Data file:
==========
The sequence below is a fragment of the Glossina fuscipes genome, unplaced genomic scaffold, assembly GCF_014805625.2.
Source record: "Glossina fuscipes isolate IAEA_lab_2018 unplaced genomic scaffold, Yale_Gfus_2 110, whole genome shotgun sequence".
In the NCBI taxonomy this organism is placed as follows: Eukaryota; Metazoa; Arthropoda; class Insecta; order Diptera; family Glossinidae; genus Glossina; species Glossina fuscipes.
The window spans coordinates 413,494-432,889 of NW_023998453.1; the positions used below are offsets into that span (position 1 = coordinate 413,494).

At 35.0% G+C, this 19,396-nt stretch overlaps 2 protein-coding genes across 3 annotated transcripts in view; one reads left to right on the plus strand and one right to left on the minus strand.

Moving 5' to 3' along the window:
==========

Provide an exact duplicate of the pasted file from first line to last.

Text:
The sequence below is a fragment of the Glossina fuscipes genome, unplaced genomic scaffold, assembly GCF_014805625.2.
Source record: "Glossina fuscipes isolate IAEA_lab_2018 unplaced genomic scaffold, Yale_Gfus_2 110, whole genome shotgun sequence".
In the NCBI taxonomy this organism is placed as follows: Eukaryota; Metazoa; Arthropoda; class Insecta; order Diptera; family Glossinidae; genus Glossina; species Glossina fuscipes.
The window spans coordinates 413,494-432,889 of NW_023998453.1; the positions used below are offsets into that span (position 1 = coordinate 413,494).

At 35.0% G+C, this 19,396-nt stretch overlaps 2 protein-coding genes across 3 annotated transcripts in view; one reads left to right on the plus strand and one right to left on the minus strand.

Moving 5' to 3' along the window: